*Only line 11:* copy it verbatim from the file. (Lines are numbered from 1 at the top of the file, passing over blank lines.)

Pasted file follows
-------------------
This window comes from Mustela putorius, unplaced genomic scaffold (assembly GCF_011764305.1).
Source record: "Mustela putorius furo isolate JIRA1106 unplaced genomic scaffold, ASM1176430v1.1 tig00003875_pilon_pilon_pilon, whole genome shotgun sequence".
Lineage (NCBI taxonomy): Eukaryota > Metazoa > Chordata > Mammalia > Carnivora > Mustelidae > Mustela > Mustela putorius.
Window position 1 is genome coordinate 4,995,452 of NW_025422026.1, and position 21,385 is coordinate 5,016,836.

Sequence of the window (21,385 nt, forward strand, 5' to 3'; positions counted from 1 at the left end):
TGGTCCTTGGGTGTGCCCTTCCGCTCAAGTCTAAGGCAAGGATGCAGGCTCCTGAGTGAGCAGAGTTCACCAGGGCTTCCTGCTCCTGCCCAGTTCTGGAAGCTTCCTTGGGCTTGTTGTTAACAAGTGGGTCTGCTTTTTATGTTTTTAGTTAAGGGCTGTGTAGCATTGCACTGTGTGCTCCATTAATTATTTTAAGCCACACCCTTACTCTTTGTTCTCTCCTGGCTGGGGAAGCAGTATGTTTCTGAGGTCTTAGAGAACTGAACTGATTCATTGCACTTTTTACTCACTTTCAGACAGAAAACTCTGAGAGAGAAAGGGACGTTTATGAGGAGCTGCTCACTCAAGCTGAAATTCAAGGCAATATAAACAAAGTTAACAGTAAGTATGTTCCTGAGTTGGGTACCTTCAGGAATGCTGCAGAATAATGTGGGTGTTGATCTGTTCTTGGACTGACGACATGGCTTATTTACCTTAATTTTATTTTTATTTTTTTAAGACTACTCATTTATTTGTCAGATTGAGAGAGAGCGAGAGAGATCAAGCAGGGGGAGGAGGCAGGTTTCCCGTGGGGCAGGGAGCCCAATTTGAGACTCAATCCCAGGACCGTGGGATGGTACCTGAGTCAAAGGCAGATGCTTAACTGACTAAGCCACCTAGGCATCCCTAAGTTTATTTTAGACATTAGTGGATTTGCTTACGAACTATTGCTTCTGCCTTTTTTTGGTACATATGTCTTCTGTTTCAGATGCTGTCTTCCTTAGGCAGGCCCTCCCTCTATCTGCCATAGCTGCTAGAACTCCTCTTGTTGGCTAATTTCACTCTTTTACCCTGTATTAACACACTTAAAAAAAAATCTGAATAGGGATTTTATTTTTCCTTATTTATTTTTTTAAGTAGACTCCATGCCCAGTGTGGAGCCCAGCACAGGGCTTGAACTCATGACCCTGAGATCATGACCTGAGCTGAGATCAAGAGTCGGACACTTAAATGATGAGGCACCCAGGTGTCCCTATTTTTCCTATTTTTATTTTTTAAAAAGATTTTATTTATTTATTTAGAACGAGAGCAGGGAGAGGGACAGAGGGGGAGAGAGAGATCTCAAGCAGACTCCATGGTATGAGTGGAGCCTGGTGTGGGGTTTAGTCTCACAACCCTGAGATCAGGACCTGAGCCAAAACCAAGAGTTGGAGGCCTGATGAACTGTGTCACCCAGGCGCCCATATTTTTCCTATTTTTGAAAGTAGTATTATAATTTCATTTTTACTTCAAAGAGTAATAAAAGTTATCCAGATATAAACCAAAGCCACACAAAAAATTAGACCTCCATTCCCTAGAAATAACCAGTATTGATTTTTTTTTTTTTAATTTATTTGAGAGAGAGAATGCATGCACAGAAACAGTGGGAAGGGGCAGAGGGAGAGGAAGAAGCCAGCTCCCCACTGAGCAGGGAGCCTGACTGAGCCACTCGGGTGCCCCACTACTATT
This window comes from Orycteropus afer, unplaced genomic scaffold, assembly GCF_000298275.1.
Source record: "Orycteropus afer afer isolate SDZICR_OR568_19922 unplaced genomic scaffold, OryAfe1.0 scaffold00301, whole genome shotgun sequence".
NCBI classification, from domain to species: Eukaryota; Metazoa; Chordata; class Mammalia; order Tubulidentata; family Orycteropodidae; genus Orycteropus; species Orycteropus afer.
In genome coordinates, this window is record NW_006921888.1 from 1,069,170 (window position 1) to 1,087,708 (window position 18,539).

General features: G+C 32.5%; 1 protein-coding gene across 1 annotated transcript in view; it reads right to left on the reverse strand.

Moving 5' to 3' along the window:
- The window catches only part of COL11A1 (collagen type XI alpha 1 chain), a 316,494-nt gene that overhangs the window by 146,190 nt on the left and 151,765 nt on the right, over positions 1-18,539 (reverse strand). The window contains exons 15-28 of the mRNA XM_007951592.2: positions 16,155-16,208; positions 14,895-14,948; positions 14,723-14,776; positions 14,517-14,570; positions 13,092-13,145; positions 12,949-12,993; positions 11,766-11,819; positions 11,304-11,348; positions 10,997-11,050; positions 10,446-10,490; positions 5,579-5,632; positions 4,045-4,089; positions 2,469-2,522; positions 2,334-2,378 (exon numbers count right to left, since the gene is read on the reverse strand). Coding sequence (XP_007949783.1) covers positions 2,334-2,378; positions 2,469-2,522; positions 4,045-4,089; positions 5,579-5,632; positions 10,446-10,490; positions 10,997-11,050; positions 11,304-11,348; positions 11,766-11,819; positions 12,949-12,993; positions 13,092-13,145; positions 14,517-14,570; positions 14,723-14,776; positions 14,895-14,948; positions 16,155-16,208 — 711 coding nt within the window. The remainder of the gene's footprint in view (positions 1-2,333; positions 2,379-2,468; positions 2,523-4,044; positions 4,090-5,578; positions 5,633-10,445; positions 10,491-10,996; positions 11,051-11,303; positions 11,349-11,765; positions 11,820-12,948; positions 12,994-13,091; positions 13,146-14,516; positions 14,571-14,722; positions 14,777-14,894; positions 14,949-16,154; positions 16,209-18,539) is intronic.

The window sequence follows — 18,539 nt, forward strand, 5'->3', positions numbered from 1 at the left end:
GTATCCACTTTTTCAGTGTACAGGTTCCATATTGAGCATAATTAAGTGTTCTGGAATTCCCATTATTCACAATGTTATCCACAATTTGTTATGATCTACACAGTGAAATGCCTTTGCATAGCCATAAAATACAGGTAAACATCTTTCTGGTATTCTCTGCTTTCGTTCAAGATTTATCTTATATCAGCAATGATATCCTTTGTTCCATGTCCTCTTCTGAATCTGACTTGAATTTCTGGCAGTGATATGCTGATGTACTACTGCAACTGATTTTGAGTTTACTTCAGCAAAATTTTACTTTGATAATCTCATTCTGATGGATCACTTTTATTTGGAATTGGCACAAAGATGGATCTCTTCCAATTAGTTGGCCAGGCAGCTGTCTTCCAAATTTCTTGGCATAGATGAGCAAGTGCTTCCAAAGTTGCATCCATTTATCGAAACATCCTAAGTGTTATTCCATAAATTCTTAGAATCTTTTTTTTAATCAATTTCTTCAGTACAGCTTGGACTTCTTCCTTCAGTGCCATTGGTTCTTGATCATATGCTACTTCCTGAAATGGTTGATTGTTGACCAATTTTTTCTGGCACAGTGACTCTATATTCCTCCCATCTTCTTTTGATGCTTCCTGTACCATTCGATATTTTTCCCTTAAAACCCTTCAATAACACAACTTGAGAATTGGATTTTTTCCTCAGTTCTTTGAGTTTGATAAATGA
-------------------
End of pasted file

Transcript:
General features: G+C 32.5%; 1 protein-coding gene across 1 annotated transcript in view; it reads right to left on the reverse strand.